One can notice a few short phrases in his speech before the Indian Parliament that should be music to Pakistani ears. Only, most journalists in Pakistan (or even in India), have not yet come to analyze the speech to that level of detail. But give them some more time. At the present moment, there seems to be only some gloom in the Pakistani press based on the erroneous assumption that Obama has harmed their national interest and favored India. Yet over the past many years, it is Pakistan which has been getting hard cash and arms for free for the nuisance value they have been using. The margins on the proposed export deals sold to India would perhaps pay for a lot of the American military aid to Pakistan.
Even George W in his new book is candid about how former President General Musharraf and other Pakistani Generals misled him from the reality of Pakistani duplicity in the Global War on Terror. But this admission is again intended for the ordinary American audience. I do believe American moves are typically well calculated. They are not based on middle class morality, but are based on hard considered and well calculated trade-offs and sometimes represent a choice between the lesser of multiple evils.
General Kayani, the present de facto ruler of Pakistan, continues to play the same game effectively, and seems to be able to easily manipulate the American decision makers as did Musharraf. These military guided policies are neither constructive nor good for the ordinary Pakistanis either in the intermediate term or the long term, but perhaps Pakistani authorities feel compelled under the circumstances to focus only on very short term gains.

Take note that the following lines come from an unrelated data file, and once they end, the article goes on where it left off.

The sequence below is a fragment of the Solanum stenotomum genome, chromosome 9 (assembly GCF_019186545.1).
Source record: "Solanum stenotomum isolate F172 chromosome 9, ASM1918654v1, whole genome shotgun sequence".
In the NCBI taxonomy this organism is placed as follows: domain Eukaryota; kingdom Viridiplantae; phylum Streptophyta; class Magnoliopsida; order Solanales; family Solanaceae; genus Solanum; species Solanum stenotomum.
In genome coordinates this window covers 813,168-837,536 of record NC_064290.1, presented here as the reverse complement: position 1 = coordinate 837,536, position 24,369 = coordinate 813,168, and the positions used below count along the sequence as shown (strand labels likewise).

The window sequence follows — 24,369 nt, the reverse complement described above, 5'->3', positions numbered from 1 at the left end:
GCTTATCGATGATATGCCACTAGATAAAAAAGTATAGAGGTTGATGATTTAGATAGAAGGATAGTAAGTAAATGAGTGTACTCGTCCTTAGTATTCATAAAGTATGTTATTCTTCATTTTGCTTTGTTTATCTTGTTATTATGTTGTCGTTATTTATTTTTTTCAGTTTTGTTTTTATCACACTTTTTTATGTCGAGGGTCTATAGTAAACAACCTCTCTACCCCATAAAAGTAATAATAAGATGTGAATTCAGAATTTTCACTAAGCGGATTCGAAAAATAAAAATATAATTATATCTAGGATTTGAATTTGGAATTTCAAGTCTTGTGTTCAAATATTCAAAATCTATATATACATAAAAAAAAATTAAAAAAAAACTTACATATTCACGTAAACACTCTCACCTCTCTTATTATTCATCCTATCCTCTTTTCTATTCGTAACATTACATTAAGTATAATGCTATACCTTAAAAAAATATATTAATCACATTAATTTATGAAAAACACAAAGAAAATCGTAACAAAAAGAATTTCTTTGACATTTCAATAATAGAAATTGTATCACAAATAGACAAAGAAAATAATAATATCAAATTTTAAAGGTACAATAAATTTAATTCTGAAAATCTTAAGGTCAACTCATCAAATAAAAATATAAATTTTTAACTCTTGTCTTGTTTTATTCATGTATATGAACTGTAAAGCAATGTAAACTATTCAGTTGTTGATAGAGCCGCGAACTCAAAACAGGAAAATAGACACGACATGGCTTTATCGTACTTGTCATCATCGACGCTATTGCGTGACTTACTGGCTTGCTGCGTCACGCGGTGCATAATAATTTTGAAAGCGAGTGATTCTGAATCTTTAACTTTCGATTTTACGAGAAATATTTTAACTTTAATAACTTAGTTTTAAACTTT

The real solution is to jettison the anti-India policies and to work together to build a future. But that takes a lot of hard work and patience. Then again there are mountains of assiduously built public opinions that would need to be overcome on both sides of the border. The history of Muslims having ruled India in the past perhaps also comes in the way of accepting that there may be something Pakistan can learn from India or the other way around.
Pakistan has already lost a lot of time since independence on non-productive pursuits. While India sent its best brains to the London School of Economics upon independence, Pakistanis sent their sharper brains to the military academy at Sandhurst. The results over sixty years are there for all to see.
The Indian Government in the meantime has already taken some positive steps after seeing off Mr. Obama. They have sacked the chief minister of Maharashtra and another key central government official after being accused of corruption. That too is the tip of another iceberg.